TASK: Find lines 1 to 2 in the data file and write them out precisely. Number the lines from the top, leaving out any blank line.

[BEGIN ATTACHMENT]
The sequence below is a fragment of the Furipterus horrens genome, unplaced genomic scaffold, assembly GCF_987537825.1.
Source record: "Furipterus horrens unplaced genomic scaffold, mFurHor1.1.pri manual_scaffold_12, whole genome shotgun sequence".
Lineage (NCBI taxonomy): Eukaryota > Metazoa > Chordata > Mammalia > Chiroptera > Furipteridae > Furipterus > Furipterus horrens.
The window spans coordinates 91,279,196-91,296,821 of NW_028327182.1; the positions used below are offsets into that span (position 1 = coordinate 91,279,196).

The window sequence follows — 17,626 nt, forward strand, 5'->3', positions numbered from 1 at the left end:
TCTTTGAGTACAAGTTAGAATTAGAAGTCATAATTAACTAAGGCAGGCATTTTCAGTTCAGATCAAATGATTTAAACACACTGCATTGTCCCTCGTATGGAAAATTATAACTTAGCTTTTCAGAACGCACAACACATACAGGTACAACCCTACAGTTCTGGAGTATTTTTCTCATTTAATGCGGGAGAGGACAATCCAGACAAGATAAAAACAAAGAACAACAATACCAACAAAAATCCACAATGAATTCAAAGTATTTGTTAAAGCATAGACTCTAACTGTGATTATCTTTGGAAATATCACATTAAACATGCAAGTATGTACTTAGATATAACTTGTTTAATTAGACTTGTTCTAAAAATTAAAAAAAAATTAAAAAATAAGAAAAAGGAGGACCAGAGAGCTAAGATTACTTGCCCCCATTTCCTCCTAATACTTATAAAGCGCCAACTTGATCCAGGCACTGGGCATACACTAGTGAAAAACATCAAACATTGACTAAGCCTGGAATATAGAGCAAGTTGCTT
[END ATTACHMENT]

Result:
The sequence below is a fragment of the Furipterus horrens genome, unplaced genomic scaffold, assembly GCF_987537825.1.
Source record: "Furipterus horrens unplaced genomic scaffold, mFurHor1.1.pri manual_scaffold_12, whole genome shotgun sequence".